Outdoor enthusiasts, and businesses catering to them, have also benefitted from projects that are bringing to life the Trinity River Vision, which is a comprehensive, master plan to revitalize 88 miles of the Trinity River and major tributaries that run through Fort Worth. With biking, walking, horseback riding and water sports only steps away from downtown, Fort Worth now enjoys the economic advantages of this valuable recreational amenity. The expansion of existing tourist attractions, as well as the addition of new places for locals and visitors to explore, has created new economic opportunities. NASCAR and other professional race series taking place at Texas Motor Speedway bring millions of dollars in revenues annually, while multiple expansions of the Fort Worth Convention Center and of Will Rogers Coliseum have enabled the city to attract a new caliber of premier events that generate more revenue for the city and its businesses. Fort Worth’s growth means that its transportation infrastructure has also changed. The explosive growth at AllianceTexas was supported by the addition of SH 170, and will be further facilitated by the upcoming expansion of I-35W. The completion of the Chisholm Trail Parkway will open up a major north-south corridor connecting Fort Worth with Johnson County communities to the south, fostering enhanced commerce, new jobs and increased tax revenues.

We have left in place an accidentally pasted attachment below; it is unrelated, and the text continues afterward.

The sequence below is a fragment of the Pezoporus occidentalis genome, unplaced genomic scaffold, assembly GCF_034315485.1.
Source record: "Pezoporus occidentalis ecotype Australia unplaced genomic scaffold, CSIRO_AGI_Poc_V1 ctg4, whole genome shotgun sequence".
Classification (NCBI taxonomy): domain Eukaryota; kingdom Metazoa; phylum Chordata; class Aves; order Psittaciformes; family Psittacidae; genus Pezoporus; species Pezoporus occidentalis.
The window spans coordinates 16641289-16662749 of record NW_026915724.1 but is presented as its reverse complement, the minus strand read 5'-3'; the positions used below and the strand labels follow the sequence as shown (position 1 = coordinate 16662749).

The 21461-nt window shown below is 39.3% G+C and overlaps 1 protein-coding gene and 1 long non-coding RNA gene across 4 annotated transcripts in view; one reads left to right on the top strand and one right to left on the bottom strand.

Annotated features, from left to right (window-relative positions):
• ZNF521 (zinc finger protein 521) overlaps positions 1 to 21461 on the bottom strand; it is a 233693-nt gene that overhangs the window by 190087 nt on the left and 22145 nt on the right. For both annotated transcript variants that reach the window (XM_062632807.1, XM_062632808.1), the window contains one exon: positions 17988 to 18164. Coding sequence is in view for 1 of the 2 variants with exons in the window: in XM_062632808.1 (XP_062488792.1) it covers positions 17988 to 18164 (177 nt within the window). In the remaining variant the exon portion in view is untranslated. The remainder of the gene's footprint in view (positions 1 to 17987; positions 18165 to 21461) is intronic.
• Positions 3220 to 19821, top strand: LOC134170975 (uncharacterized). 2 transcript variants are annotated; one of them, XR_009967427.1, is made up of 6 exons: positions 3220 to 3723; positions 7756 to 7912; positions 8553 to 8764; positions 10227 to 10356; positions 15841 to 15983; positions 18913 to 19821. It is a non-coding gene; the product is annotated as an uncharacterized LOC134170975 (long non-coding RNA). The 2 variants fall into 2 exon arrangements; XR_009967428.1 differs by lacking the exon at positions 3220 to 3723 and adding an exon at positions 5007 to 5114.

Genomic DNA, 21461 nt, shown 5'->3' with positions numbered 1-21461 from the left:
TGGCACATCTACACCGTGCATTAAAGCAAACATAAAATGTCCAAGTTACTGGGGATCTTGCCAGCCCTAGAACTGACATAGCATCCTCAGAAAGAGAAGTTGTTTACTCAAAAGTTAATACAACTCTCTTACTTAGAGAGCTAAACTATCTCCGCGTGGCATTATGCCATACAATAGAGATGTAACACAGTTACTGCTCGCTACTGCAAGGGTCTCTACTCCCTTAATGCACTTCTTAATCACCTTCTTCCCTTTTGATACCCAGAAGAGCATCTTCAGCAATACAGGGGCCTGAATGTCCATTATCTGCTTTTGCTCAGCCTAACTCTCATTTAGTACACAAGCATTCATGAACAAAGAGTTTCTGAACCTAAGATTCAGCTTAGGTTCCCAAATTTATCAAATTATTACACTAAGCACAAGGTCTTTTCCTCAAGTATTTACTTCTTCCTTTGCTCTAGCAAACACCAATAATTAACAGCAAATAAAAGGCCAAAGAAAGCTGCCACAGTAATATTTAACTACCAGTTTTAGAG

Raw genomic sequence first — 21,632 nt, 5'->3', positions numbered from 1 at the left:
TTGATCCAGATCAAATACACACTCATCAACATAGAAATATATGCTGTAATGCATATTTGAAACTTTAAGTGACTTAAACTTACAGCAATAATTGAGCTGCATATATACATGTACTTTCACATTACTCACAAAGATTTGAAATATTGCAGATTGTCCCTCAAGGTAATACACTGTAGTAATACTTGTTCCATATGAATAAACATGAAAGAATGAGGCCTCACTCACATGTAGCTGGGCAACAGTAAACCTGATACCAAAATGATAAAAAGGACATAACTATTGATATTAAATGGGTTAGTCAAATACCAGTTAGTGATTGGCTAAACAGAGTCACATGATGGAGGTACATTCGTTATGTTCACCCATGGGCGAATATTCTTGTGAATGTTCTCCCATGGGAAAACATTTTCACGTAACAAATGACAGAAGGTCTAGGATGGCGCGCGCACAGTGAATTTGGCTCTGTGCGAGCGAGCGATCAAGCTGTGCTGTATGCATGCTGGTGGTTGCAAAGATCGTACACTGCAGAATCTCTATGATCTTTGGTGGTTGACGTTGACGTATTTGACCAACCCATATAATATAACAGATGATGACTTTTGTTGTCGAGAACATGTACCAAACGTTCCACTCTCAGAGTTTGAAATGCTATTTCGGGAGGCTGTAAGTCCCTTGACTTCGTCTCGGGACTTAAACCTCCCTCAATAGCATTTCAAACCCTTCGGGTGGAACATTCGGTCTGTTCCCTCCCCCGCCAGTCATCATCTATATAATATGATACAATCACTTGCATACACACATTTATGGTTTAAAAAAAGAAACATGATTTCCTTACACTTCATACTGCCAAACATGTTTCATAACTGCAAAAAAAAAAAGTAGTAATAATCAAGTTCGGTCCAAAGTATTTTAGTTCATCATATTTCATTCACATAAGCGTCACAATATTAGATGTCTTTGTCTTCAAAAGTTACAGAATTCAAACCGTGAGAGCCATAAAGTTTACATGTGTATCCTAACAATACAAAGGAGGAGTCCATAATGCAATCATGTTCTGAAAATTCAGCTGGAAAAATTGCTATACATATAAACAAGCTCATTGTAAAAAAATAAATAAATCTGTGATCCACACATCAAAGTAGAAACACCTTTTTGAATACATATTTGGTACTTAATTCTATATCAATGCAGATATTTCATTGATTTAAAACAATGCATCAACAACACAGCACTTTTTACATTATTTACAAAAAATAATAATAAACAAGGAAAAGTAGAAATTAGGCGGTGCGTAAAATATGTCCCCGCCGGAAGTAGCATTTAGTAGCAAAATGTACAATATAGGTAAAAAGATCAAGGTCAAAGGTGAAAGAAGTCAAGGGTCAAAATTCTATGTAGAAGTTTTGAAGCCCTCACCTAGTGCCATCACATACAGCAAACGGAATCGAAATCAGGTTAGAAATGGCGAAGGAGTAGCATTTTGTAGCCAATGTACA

Roads are not the only infrastructure to evolve in 25 years. Dallas/Fort Worth International Airport made a substantial capital investment to transform Terminal D into a world-renowned international destination with retail, dining and hospitality options. More than 57 million passengers pass through the airport’s gates each year, making it the 4th busiest airport in the world. Without a doubt, the last quarter-century has yielded transformative economic progress in Fort Worth, dramatically enhancing the economic vitality of the region and improving the quality of life for its 768,000 residents. Ahead on the horizon are a number of exciting new projects and initiatives that will extend Fort Worth’s reputation and recognition as one of the premier places to work and live well into the next 25 years. Bill Thornton, president, Fort Worth Chamber of Commerce David Berzina, executive vice president of economic development, Fort Worth Chamber of Commerce